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- ↵*Address correspondence to:
Anthony N. DeMaria, MD, MACC, Editor-in-Chief, Journal of the American College of Cardiology, 3655 Nobel Drive, Suite 400, San Diego, California 92122, USA.
I had the opportunity to attend the most recent meeting of the European Society of Cardiology held in Berlin, Germany. By all accounts, the meeting was a huge success. Attendance was said to be in excess of 20,000 individuals. The program was comprised of both clinical investigation and basic research, and it included new data from recent clinical trials. The meeting gave clear evidence of the productivity of non-U.S. investigators and the international nature of contemporary cardiology.
The emerging contributions of the international cardiovascular community have important implications for JACC. The most striking effect of the productivity of non-U.S. cardiologists is in the number of submissions to the Journal. In the eight months since the Editorial Office has moved to San Diego, papers from the U.S. have accounted for approximately 36% of submissions, while 64% have come from outside the country. Thus, we have reached the point that JACCreceives nearly two papers from international authors for every one it receives from U.S. authors.
The specific countries from which manuscripts have originated are listed in Table 1. As can be seen, papers have been received from throughout the world. Japan was the country that accounted for the largest number of submissions, with significant numbers coming from Canada, Australia, and Israel. However, the European countries, in aggregate, accounted for the largest number of international submissions to JACC. Italy, Germany, and Great Britain led the way in European submissions.
It is apparent that JACCis truly an international journal of cardiology. As such, we have a responsibility to our non-American colleagues. Assuming that the submission of papers reflects readership, the Journalmust take into account the needs and interests of the cardiovascular community outside the U.S. The major scientific issues confronting the foreign community generally mirror issues in the U.S. There are, of course, some basic differences involving the prevalence of disease states and the socioeconomic influences on the delivery of health care. In addition, the greater interest in, access to, and reliance on sophisticated technology distinguish cardiovascular specialists in the U.S. from some of those outside the country. Accordingly, in selecting content for JACCit is important that the Editors be cognizant of and responsive to these special needs and interests. It is therefore to be anticipated that JACCmay publish some high-quality papers addressing issues not often confronted by U.S. cardiovascular specialists.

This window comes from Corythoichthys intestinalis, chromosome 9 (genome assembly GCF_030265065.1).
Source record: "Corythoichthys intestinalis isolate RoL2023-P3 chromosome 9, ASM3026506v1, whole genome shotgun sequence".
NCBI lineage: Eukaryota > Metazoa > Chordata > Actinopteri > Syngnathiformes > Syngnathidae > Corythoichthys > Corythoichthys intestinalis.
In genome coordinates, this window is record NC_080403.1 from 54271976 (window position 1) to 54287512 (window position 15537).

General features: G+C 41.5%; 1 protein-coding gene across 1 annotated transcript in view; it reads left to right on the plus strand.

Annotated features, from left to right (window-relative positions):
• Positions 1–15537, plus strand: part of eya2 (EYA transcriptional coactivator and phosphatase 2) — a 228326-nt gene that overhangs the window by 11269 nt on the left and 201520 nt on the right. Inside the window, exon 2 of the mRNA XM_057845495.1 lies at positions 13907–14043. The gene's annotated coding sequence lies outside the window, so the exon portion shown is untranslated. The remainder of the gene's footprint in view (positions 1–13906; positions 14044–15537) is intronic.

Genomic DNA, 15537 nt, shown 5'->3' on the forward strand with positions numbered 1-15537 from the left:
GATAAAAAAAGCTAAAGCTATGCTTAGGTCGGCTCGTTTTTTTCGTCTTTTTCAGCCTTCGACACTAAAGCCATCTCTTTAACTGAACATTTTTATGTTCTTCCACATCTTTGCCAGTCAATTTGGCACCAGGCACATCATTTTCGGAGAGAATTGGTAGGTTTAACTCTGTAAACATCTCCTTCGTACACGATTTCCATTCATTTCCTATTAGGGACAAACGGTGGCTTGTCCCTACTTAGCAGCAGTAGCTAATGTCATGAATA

In a similar vein, it is important for the non-U.S. cardiovascular community to play a greater role in the peer-review process. JACCis on track to receive 15% more submissions in the current calendar year than we did last year. We are dependent on the international cardiovascular community to review and evaluate papers—a dependence likely to increase in the future. It is appropriate, therefore, that our colleagues from outside the U.S. play an important role on the Editorial Board and provide input into the policies of the Journal, as do their American counterparts. To this end, we intend to extend invitations to serve on the Editorial Board to a greater number of foreign cardiovascular specialists and proactively seek their opinion about issues relating to the Journal.
The greater number of submissions to JACCfrom the international community raises interesting issues regarding research within the U.S. as well as abroad. Clearly, much of the increase in manuscripts submitted from outside the U.S. represents a natural expansion of the biomedical research enterprise proportional to the economic development abroad. It is likely that the current ratio of submissions more accurately represents the world-wide proportion of cardiovascular specialists located in the U.S. versus outside the country. However, one cannot dismiss the possibility that research productivity, particularly clinical investigation, is not growing as rapidly in the U.S.
There are, of course, a number of differences between medicine in the U.S. and medicine abroad that could contribute to the ease of carrying out clinical research. The greater regionalization of medical facilities overseas seems to make patient enrollment in clinical studies somewhat easier. In addition, the administrative requirements may be less, the process of informed consent may differ, and patients abroad may have a more compliant attitude with regard to participating in research protocols. However, the sense that clinical research in the U.S. has been contracting due to diminishing financial support has been pervasive for several years. This is an important issue—one that will be addressed in a future Editor’s Page.
Research contributions to JACCare increasing rapidly from authors outside the U.S. The increasing productivity and contributions of the international cardiovascular community are cause for celebration. Non-U.S. authors and their manuscripts have added substantially to the quality of JACC. Just as we hope that the increasing number of non-U.S. cardiologists who are obtaining Fellowship in the American College of Cardiology identify closely with the organization, so we hope that the overseas contributors to JACCfeel some sense of ownership of the Journal. The greater role of international contributions to JACCcan be expected to influence the content of the Journaland is strong evidence of the international character that cardiovascular research has assumed.
↵1 Editor-in-Chief, Journal of the American College of Cardiology
- American College of Cardiology Foundation
Anthony N. DeMaria MD